Recycling today is considered by many to be a huge success,
though Americans could be recycling more than they do. Well
managed recycling systems that focus on profitable resources
like glass, paper and metals have had the most success.
Credit: Digital Vision

Americans still don’t recycle as much as they could. Nonetheless, the practice is already considered a huge success given that it keeps about a third of the solid waste we generate out of our quickly filling landfills and saves natural resources while generating much-needed revenue for struggling municipal governments. Recycling also helps us keep our carbon footprints down: According to the U.S. Environmental Protection Agency, recycling one ton of aluminum cans conserves more than 1,665 gallons of gasoline.

Of course that doesn’t mean the progression from virtually no recycling just 40 years ago to today’s U.S. average of 33.8 percent has always been smooth. Some types of materials, especially mixed plastics, have proven difficult and/or expensive to recycle, causing skeptics to question the overall value proposition. But well managed recycling systems that focus on profitable resources like glass, paper and metals have been a big success. And why wouldn’t they be, when recycling uses as little as five percent of the energy required for virgin production of materials such as aluminum?

Sara Brown of Presidio Graduate School reports that, while recycling has gained significant momentum during the last two decades, it has still not yet realized its potential. “Unfortunately, recycling pick-up services are not cheap and it is viewed as a redundant service; extra trucks mean extra cost. On top of that, single stream recycling requires investment in technology to sort the loads efficiently,” she says. “Trash, on the other hand, is far more indiscriminate because everything just goes to one place, the landfill.”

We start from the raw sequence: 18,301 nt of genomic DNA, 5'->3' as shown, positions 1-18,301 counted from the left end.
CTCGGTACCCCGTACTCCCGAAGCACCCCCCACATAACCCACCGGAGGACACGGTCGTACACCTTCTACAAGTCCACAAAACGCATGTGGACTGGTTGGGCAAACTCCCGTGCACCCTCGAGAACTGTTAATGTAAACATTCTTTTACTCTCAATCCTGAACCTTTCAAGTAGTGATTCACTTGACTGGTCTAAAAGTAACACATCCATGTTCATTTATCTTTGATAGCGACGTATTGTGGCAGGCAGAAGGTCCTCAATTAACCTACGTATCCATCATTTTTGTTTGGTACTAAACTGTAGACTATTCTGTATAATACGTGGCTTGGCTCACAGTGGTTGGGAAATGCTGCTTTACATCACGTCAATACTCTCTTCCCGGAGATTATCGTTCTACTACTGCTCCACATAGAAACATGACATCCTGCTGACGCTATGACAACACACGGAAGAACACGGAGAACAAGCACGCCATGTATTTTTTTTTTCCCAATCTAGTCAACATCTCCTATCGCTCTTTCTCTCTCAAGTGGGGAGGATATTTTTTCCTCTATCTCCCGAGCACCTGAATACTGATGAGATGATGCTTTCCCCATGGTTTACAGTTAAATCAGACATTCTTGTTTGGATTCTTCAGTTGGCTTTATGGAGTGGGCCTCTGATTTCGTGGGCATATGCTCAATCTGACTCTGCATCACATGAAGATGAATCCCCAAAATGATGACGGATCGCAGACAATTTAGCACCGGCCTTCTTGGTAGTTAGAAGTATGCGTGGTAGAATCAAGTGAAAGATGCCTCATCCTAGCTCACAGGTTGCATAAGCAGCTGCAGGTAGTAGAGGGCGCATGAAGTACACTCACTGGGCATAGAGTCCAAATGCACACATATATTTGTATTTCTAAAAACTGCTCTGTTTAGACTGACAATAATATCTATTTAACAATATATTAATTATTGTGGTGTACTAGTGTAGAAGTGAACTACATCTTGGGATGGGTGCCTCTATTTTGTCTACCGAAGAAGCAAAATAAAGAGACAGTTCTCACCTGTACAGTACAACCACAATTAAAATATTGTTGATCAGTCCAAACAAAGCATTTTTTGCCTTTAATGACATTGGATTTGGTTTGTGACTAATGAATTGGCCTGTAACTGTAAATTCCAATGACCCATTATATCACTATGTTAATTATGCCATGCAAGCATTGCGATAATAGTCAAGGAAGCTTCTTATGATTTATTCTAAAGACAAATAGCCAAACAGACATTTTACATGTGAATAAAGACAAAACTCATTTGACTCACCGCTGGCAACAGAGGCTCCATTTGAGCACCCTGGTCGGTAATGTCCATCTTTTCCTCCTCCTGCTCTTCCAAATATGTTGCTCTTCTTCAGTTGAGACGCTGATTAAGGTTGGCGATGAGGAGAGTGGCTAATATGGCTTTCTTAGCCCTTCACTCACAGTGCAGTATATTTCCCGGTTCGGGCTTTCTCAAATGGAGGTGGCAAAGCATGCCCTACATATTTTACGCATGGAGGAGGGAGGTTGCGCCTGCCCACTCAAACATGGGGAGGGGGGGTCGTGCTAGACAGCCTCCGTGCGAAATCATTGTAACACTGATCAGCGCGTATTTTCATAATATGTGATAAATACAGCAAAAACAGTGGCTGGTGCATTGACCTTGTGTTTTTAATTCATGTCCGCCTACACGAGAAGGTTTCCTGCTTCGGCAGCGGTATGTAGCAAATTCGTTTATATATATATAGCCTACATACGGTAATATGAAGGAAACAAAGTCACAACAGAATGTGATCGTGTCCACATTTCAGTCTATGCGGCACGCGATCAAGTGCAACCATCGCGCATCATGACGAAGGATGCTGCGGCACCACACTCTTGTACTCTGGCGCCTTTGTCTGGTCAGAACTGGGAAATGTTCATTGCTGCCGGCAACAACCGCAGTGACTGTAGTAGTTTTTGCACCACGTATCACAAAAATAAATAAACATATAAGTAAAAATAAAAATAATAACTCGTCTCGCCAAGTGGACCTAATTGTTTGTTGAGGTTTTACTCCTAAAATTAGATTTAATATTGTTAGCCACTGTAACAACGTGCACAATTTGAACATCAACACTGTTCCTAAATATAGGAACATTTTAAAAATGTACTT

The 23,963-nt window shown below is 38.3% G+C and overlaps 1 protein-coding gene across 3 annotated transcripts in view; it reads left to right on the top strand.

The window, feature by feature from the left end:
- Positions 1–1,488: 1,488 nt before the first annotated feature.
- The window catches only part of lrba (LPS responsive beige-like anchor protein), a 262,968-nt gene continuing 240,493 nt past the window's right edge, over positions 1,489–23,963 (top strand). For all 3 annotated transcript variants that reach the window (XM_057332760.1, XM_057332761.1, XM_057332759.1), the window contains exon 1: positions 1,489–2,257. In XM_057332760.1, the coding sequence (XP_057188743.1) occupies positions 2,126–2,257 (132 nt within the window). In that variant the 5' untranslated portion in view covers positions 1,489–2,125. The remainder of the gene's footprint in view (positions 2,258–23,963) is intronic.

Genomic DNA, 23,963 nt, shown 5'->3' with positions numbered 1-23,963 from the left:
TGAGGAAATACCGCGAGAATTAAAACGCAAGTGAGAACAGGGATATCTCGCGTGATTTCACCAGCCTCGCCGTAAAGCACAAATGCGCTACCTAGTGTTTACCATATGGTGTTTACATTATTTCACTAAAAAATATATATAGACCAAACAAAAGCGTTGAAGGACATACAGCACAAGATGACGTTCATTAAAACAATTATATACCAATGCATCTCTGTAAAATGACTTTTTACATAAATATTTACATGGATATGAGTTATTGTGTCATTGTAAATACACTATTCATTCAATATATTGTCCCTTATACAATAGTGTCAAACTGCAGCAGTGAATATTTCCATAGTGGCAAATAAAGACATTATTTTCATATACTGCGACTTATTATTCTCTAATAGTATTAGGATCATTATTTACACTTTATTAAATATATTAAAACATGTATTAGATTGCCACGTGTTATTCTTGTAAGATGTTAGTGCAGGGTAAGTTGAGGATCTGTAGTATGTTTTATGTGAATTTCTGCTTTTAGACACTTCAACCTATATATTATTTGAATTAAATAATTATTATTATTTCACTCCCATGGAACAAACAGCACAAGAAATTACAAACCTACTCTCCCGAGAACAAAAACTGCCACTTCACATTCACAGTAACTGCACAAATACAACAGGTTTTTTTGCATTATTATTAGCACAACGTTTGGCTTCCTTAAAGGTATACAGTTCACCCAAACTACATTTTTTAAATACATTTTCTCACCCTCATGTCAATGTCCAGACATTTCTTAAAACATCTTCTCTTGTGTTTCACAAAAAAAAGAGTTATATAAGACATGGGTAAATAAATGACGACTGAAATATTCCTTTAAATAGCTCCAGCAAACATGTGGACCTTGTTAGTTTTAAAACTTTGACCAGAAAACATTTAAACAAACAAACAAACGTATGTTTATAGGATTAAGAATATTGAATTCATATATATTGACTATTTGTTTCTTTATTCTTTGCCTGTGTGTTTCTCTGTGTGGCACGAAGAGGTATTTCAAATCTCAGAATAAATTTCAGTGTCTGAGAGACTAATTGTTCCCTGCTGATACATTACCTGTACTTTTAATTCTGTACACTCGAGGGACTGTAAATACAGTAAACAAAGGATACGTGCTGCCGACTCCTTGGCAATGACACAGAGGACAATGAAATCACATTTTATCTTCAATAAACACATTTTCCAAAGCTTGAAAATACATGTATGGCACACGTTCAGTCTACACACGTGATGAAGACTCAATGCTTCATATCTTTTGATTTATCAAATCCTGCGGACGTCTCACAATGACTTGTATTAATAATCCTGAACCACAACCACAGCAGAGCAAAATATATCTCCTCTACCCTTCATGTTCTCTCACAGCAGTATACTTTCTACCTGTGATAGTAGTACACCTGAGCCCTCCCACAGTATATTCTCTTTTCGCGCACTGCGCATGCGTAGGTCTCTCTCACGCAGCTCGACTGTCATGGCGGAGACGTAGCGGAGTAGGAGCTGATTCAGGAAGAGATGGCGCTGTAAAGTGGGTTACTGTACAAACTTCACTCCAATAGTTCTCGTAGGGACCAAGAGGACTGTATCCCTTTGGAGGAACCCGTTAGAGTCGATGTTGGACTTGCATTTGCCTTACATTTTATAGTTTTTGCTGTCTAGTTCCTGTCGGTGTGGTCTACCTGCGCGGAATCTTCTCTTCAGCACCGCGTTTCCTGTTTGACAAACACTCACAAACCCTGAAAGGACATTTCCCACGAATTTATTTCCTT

Brown says that the availability of curbside recycling programs varies throughout the country, as does their success. For example, New York City was a pioneer in recycling, but when the city became strapped for cash, recycling rates fell precipitously to just 15 percent and have not recovered. “New York City officials claim it is more expensive to recycle than to send trash to landfills and incinerators for disposal, and that they have to weigh those costs against environmental goals.”

On the other end of the spectrum is San Francisco, which has been steadily increasing its recycling and composting and is now up to over 77 percent. Even more incredibly, the city is aiming for zero waste by 2020. Brown lauds San Francisco for structuring its recycling program to promote the desired behavior. “Curbside fees are charged on a ‘pay as you throw’ basis for trash, while recycling and compost are free, creating a financial incentive for following the law and sorting your waste.” Brown adds that programs like San Francisco’s prove that recycling can be economically viable besides being good for the planet.

Brown acknowledges we’ve come a long way with recycling but that there is still great potential to do more. A November 2011 report entitled “More Jobs, Less Pollution” by a coalition of groups including the BlueGreen Alliance, the Natural Resources Defense Council and Recycling Works! advocates that the U.S. government mandate diverting 75 percent of our waste coast-to-coast by 2030. The result would be 1.5 million new jobs as well as significant pollution reduction and savings in water and other resources.

CONTACTS: More Jobs, Less Pollution Report,; Presidio Graduate School,

EarthTalk® is written and edited by Roddy Scheer and Doug Moss and is a registered trademark of E - The Environmental Magazine ( Send questions to: Subscribe: Free Trial Issue:




Do you agree with the Supreme Court ruling that the Colorado baker did not have to prepare a cake for a gay wedding?